I am saying farewell to a great man and a beloved friend. My pain and sorrow that I will never see Mike again is huge. He was the biggest influence in my adult life. Like a father or older brother to me. Giving me advice and when I didn’t take it, he’d smile the most understanding smile and say: “You see, I warned you!!!” It was never mean or patronizing. His charm and wit are famous. I saw him so many times in the flesh, just sitting still, not knowing he was being watched. I felt his deep thoughts and observations without knowing what they were specifically.
Diane (Sawyer) is a miracle, as you all probably know. A brilliant and beautiful and refined woman who is the only woman I can imagine being such a partner to Mike. Two of his children, Max and Jennie, spent a lot of time with my own children: Sally and Ben. They were born almost exactly the same days as each other: Max and Sally, Jennie and Ben. We spent a lot of holidays with them, the two families together with just ourselves and the games we made up. At times his third daughter, Daisy, and other friends of Mike and Diane's joined the festive holiday dinners.
I did see him last summer and he seemed jolly an looked pretty damned good. I am deeply sad that i didn’t see him this fall. I sent him flowers for his birthday two weeks ago and asked the florist to make them the most beautiful arrangement they had ever made.
I imagine I was one of 100 people who did the same. . Diane and Mike, Jim Hart (my former husband) and I were often a foursome and the chemistry was dazzling. Again, we were only two of the myriad of dazzling foursomes they engaged in the company of. The two of them were the two who made sure that living well was the best revenge, the Gerald and Sarah Murphy of the Vineyard whose reputation as the host and hostess of the South of France inspired young or old artists to live in an atmosphere of creativity and beauty. They were mentors. There was that great ability in Mike to encourage people to do their best. He was stunning in that arena. The number of artists he discovered proves the point. But he didn’t suffer fools.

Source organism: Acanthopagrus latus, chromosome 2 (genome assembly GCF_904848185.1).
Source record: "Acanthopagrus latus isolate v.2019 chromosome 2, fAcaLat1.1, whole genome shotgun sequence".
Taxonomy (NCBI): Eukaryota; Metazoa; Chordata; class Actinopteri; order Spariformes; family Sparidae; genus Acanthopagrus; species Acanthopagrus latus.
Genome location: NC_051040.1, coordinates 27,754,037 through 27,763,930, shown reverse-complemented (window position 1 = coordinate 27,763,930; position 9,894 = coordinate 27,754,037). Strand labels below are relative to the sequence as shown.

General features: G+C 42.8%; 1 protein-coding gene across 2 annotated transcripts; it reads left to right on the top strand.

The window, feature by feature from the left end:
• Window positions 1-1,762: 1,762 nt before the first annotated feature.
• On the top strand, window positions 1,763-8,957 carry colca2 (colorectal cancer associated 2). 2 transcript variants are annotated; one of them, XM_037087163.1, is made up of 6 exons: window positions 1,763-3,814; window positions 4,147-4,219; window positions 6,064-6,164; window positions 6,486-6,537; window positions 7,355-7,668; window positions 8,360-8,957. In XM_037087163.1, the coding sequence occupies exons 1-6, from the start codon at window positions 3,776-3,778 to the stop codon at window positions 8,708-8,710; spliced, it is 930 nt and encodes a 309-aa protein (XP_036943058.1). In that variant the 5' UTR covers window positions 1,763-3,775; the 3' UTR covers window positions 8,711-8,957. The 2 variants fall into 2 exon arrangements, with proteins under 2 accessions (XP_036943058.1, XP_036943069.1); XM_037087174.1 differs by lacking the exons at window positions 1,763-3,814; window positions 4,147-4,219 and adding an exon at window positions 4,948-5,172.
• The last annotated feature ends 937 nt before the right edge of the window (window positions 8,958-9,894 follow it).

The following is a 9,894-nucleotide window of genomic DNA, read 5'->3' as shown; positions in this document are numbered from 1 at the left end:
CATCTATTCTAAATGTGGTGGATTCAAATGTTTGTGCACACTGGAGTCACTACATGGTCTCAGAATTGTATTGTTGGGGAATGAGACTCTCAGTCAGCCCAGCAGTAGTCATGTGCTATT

Once, talking on the phone to him, his other phone rang and he said: “No, I can’t, it’s probably one of “them”. I asked him for further explanation. He said “We are the ones who don’t ask each other for things and “them” are the ones who want something from us”. He was gracious to both groups and I was careful never to be one of “them". He knew who they would be almost by the ‘ring’ of the phone. Usually the people you had already turned down three or four times before.
I made several errors in the duration of our friendship of asking him somethings that made me a “them”. I learned like a little child, it’s hand on a hot stove.
I’ll always remember the songs I wrote for the five of his movies I worked on. Only three of them came to fruition (Working Girl, Heartburn, Postcards From The Edge), but never the less, songs were written and he inspired them. He was appreciative and inspiring to work for. When I had taken the idea at the end of the script of “Heartburn”, (when Merryl Streep sings to her daughter “the itsy bitsy spider” as the plane is taking off), it turned out of be the theme of the movie. He got Merryl Streep on the phone with him and called me because I had gotten it so ‘right’. The theme also served as a book-end front to back, the score opened and ended the movie. The song version was: “Coming Around Again”. When I asked Mike for one word that he might think would be the essence of the song version, he said: “Again, yes, something about ‘again’.
No different, and possibly more enthusiastic was his reaction to “Let The River Run” which I played for Mike and Diane one night when they were over for dinner. I don’t think I’ll ever have such a time again. The pride I felt in accomplishment when we finished all the cues for the soundtrack (with the notable help of Robbie Kilgore) was so satisfying. It brimmed with the atmosphere of someone winning. On camera and off.
But then there were all the people in his life, his extended family and the wide group of friends who just adored him. He is the subject of one of the largest obituaries the New York times has ever published and there still is not enough space to say even one iota of what he meant to people.
I think of Elaine May where his comedy routines began with and I send her love, and I send Max and Jennie and Daisy and Rachel love, and I send Annabel love, and Catherine and Mike and Diane’s dog: Lila, all the grandchildren and of course most of all Diane, the fullest part of my empty heart.
With so much love and missing, Carly Simon